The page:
Growing up in Munich, Germany, violinist Anyango Yarbo-Davenport stood out from the crowd. The daughter of an African-American soprano and Austrian conductor, Yarbo-Davenport has become a force to be reckoned with in the classical music world. She is an in-demand soloist and chamber music player who moved from New York City to Bogota, Colombia, two years ago to join the faculty of Juan N. Corpas University.

As a young black woman, she has often encountered people who assume she is a jazz musician, she said. Or, who think she should be one.

And in the classical music realm, “it’s kind of difficult to just blend in, to not hear the comments,” she said. “So, you have to be extremely good.”

The assumptions and biases she contends with on a regular basis has pushed her to work harder, something that is both a blessing and a curse. It has motivated her to hone her skills and compete effectively, but it also has highlighted a troubling double standard in the business, one that demands that black artists prove themselves worthy.

Now, Yarbo-Davenport is preparing to travel to Charleston to assume the position of concertmaster in the Colour of Music Festival orchestra. She also will perform a solo recital during the five-day festival, which runs Oct. 19-23.

As concertmaster, she is responsible not just for performing in the visible spot near the conductor, but for deciding on all string bowings, leading sectional rehearsals and more.

Yarbo-Davenport said she’s excited about visiting Charleston for the first time and eager to work with conductors Marlon Daniel, Roderick L. Cox and David E. Morrow. “They’re bringing in experienced conductors,” she said.

She said the festival concept is appealing and important.

“It has integrity,” she said. “It’s a celebration of the diversity you can find in classical music. It’s not asking for ethnic recognition: ‘Oh, look, they can play.’ ”

Rather, she said, the festival is a way to highlight the fact that black musicians make important contributions and classical music institutions should do more to embrace diversity.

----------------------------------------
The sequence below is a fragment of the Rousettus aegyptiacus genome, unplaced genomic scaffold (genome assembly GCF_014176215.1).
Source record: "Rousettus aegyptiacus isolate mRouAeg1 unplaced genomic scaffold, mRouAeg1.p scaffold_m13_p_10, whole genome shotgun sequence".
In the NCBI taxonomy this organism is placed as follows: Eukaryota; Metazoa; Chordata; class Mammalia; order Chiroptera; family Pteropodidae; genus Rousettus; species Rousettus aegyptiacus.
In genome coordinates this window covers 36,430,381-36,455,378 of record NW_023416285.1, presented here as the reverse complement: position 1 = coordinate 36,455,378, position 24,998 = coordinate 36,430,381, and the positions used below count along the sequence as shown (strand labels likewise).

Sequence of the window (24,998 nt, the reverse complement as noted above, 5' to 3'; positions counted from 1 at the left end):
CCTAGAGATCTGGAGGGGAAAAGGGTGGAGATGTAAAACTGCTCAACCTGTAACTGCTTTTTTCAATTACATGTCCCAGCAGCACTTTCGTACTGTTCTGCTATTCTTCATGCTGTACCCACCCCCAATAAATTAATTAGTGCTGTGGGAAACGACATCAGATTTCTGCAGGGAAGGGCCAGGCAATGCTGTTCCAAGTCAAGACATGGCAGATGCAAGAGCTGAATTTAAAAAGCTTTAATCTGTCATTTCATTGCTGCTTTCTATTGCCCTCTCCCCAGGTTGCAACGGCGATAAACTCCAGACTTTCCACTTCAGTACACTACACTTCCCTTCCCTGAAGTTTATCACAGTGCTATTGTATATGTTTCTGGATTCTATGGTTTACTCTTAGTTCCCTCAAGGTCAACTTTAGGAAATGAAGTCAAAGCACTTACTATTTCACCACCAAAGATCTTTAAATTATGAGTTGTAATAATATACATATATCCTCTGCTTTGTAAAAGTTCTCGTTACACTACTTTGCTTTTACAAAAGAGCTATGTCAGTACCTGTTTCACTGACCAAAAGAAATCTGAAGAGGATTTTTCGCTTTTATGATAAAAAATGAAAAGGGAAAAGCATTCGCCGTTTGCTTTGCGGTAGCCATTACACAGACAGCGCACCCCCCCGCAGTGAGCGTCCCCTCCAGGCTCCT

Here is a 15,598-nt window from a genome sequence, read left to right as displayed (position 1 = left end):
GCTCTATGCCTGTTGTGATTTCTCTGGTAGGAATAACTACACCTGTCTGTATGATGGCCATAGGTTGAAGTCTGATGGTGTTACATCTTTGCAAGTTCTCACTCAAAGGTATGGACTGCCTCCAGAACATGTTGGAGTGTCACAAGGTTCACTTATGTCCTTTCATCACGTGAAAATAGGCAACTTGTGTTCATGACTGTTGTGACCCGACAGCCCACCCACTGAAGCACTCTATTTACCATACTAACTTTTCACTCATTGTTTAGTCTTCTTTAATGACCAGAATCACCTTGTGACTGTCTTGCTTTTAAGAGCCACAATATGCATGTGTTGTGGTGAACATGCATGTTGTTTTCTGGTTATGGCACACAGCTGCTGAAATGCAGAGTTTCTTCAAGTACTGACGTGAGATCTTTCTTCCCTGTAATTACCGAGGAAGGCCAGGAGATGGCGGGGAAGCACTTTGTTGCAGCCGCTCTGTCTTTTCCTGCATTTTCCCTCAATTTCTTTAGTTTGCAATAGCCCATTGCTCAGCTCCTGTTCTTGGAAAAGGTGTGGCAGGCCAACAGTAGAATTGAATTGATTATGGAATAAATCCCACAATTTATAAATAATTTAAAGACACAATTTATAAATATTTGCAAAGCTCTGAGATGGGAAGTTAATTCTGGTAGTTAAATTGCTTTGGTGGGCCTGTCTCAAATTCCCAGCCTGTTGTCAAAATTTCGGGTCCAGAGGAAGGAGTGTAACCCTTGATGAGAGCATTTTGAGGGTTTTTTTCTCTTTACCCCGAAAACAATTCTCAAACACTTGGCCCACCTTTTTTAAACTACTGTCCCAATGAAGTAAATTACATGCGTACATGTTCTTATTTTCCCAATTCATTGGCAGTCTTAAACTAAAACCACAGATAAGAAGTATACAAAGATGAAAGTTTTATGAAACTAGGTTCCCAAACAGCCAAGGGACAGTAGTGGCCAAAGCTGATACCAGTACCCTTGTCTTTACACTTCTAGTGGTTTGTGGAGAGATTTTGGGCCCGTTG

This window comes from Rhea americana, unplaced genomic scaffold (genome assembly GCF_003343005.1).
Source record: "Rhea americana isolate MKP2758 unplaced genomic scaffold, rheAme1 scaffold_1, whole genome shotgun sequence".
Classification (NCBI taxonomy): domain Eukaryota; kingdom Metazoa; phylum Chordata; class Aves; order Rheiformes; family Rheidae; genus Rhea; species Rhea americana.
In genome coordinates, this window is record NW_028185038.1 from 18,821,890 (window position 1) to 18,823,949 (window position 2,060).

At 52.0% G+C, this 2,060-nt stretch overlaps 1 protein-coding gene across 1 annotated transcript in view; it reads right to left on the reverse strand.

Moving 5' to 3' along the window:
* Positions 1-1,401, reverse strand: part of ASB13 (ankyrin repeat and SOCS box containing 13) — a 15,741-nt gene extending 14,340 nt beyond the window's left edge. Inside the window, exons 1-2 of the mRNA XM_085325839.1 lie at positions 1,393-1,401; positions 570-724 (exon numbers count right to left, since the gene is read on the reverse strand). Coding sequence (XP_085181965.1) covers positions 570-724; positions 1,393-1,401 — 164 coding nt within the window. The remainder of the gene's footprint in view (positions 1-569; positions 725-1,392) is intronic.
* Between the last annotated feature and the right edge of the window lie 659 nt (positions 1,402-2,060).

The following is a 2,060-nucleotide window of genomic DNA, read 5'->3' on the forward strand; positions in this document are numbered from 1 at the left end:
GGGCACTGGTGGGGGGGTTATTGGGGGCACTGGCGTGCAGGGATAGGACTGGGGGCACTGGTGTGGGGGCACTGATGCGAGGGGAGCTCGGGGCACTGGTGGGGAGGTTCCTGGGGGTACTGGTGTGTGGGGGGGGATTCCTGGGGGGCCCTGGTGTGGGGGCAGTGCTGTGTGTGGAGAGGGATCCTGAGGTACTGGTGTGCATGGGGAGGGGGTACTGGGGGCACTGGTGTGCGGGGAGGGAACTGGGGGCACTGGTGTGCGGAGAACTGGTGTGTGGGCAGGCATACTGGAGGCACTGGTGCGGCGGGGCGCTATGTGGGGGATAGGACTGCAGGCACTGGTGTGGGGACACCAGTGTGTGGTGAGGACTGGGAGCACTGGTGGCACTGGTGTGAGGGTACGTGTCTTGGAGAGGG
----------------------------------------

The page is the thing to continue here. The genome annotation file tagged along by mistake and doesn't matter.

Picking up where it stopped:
Festival organizer Lee Pringle goes further. He has said the event also showcases black composers, contemporary and of yore, who tend to be neglected or ignored by mainstream orchestras and chamber groups.

Less than 3 percent of classical musicians are African Americans. The numbers of Latino musicians are no better. The Colour of Music Festival, along with other groups such as the Detroit-based Sphinx Organization, are trying to change that by drawing attention to cultural and racial disparities and by promoting minority talent.

Both Sphinx and the Colour of Music take it for granted that blacks and Latinos are perfectly capable of playing works by Beethoven or Bach or Tchaikovsky or Sibelius.

What they recognize, according to Pringle, Yarbo-Davenport and others, is that black people have fewer opportunities to shine in the classical music world. They have, on balance, less access to expensive instruments and private lessons, fewer advocates and mentors, and the burden of social and cultural expectations.

“One day, hopefully, major orchestras will all have programs to support minority players,” Yarbo-Davenport said. “Music is certainly color-blind.”

The festival is “turning a curve,” according to Pringle. He hopes the next stretch of road is smooth and straight, though raising money is always a challenge, he said. He works with an annual budget of $350,000, of which 75 percent comes from donors outside of South Carolina.

Colour of Music is much more than a festival. Pringle has formed a core ensemble, The Colour of Music Virtuosi, which perform occasionally throughout the year, and he has forged a fee-for-service contract agreement with Carnegie Mellon in Pittsburgh, which is the start-up organization’s home away from home.

The Sphinx Organization, founded in 1997, is well-established and focused on education, artistic and leadership development and performance. It seeks to identify and support emerging artists and encourage others to pursue administrative careers in the arts.

The Colour of Music Festival, instead, mostly presents established artists in performance, Pringle said. Though this year, the festival will feature the young Kanneh-Mason Trio, three siblings from a family of seven brothers and sisters, all of whom play classical music. The family was featured last year on the TV show “Britain’s Got Talent.” The trio performs 6 p.m. Oct. 19 at the Avery Research Center.